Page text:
Mount Sinai researchers have discovered a neural mechanism that is believed to support advanced cognitive abilities such as planning and problem-solving. It does so by distributing information from single neurons to larger populations of neurons in the prefrontal cortex, the area of the brain that temporarily stores and manipulates information.
It is well established that humans can only hold a limited amount of information in mind at a time, and that they enlist different cognitive strategies, like organizing information into lists or groups, to overcome these constraints. The research team found that when the brain uses these strategies to organize information, neural codes in the prefrontal cortex become less dependent on the highly selective responses of single neurons. Instead, they become distributed among a larger pool of neurons, which may make the information more reliable or robust. The findings were published in the journal Neuron.
‘Our study gives the field an important new perspective on how the brain allocates its resources to improve cognitive performance,’ says senior author Erin Rich, MD, PhD, associate professor of neuroscience at the Icahn School of Medicine at Mount Sinai. ‘Findings from our study will help scientists to better understand, and in the future to potentially treat, disorders of memory and cognition.’
The study was led by Feng-Kuei Chiang, PhD, a postdoctoral fellow in Dr. Rich’s lab who has previously studied functions of the prefrontal cortex in sequencing tasks.
Traditionally, studies of neural coding – which transforms electrical impulses from the neurons into memories, knowledge, decisions, and actions – have focused on selective responses of single neurons. The Mount Sinai team demonstrated the shortcomings of such an approach by designing a task to probe changes in the prefrontal cortex that result in improved cognitive performance. The task allowed the subjects to use a mnemonic (or memory aid) strategy to order information into a sequence.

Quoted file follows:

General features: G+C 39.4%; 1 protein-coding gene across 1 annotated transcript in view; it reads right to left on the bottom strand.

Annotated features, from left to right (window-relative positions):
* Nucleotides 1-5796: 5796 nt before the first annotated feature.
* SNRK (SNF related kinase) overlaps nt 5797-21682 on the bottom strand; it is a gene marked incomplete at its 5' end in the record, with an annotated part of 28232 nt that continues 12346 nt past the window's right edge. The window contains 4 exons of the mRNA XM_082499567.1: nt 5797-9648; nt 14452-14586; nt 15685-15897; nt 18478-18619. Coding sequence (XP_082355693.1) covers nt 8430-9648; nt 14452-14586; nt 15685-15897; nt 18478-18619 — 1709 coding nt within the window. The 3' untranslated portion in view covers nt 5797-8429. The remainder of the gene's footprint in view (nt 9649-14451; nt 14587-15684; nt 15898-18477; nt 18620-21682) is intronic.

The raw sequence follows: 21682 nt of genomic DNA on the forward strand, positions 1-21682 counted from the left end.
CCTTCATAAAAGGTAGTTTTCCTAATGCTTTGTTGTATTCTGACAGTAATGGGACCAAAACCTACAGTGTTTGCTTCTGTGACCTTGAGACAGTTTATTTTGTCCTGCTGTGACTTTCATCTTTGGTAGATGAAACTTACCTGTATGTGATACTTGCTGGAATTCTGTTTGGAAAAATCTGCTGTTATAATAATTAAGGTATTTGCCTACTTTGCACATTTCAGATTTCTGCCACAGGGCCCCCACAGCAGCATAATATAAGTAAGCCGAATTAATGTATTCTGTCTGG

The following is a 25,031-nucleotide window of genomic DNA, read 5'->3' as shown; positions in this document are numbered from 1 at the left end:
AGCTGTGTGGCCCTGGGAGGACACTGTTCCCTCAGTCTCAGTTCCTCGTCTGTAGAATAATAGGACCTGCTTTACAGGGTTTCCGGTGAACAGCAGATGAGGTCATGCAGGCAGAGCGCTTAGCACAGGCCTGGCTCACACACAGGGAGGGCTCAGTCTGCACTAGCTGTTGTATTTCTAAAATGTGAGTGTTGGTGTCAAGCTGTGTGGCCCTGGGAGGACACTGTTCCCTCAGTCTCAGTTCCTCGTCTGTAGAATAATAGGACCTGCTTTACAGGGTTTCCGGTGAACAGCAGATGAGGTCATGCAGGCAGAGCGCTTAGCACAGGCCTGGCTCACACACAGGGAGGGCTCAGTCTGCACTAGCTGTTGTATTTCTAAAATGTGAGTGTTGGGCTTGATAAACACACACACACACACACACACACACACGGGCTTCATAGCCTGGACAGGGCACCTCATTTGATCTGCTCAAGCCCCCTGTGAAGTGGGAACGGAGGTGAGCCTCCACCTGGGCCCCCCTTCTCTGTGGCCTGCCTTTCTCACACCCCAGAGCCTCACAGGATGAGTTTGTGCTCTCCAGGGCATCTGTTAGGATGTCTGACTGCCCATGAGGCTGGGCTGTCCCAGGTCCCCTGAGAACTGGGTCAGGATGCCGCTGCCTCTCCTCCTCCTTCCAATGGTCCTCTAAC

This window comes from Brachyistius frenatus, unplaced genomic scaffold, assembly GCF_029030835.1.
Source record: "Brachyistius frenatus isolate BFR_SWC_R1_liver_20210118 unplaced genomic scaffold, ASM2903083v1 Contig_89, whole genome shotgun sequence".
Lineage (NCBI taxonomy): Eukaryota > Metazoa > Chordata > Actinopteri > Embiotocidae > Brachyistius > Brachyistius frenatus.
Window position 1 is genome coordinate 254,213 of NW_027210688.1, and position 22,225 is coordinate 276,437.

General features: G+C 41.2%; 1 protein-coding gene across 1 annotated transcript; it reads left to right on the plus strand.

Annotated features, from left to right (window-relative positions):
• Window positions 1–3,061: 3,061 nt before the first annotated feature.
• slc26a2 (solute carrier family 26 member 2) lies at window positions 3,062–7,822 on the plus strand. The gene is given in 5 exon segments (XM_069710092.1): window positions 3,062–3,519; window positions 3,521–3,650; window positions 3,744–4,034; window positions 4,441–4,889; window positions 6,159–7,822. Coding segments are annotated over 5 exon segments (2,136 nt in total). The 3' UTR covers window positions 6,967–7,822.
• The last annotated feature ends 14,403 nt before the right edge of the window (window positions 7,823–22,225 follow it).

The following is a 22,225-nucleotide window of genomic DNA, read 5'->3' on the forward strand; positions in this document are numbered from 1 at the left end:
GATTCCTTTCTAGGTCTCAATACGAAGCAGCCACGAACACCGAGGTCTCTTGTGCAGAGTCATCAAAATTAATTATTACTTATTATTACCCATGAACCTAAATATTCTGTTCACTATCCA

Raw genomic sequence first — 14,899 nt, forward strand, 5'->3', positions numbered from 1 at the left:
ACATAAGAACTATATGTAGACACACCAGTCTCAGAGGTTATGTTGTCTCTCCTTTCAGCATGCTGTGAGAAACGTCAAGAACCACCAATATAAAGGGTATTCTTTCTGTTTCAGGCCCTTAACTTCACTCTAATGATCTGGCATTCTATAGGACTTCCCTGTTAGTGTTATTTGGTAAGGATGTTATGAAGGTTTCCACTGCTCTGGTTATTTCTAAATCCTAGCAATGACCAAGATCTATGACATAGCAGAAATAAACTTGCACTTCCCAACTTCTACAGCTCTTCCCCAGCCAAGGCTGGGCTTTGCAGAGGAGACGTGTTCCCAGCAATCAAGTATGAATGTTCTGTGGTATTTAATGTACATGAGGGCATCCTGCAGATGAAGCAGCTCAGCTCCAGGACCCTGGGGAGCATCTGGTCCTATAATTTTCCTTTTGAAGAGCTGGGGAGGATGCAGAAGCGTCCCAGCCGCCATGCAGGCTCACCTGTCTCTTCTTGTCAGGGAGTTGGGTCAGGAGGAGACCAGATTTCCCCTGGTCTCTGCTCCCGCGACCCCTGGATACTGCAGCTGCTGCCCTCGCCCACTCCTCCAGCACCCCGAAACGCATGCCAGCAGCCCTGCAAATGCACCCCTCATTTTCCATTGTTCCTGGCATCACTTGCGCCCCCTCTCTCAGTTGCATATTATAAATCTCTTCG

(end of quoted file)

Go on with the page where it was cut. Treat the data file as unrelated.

‘We found that subjects spontaneously generated different selection patterns, including routine sequences, to decrease the working memory demands of the task,’ said Dr Chiang.
Researchers were surprised to find that interpretable responses of single neurons were a poor predictor of memory performance when subjects used the sequencing strategy to organise information held in the mind. Using the strategy reduced error rates in the task, but the activity of single neurons appeared to convey less information. They were able to reconcile these findings by showing that the information was not lost, but more widely distributed among a larger population of neurons. The task-relevant information could be recovered as well or better than when the codes were dominated by a smaller number of highly tuned neurons, and the distributed codes appeared to be more reliable, since they improved behavioral performance.
‘This is a brand-new discovery in the nature of prefrontal codes, and it could point to a key neural mechanism that supports advanced cognitive abilities like planning, strategising, and problem-solving that depend on real-time organisation of information,’ explains Dr Rich. ‘By shifting the focus from selective responses of single neurons, we’ve shown that the collective activity of neural populations needs to be considered when developing new strategies to improve cognitive performance or treat cognitive disorders.’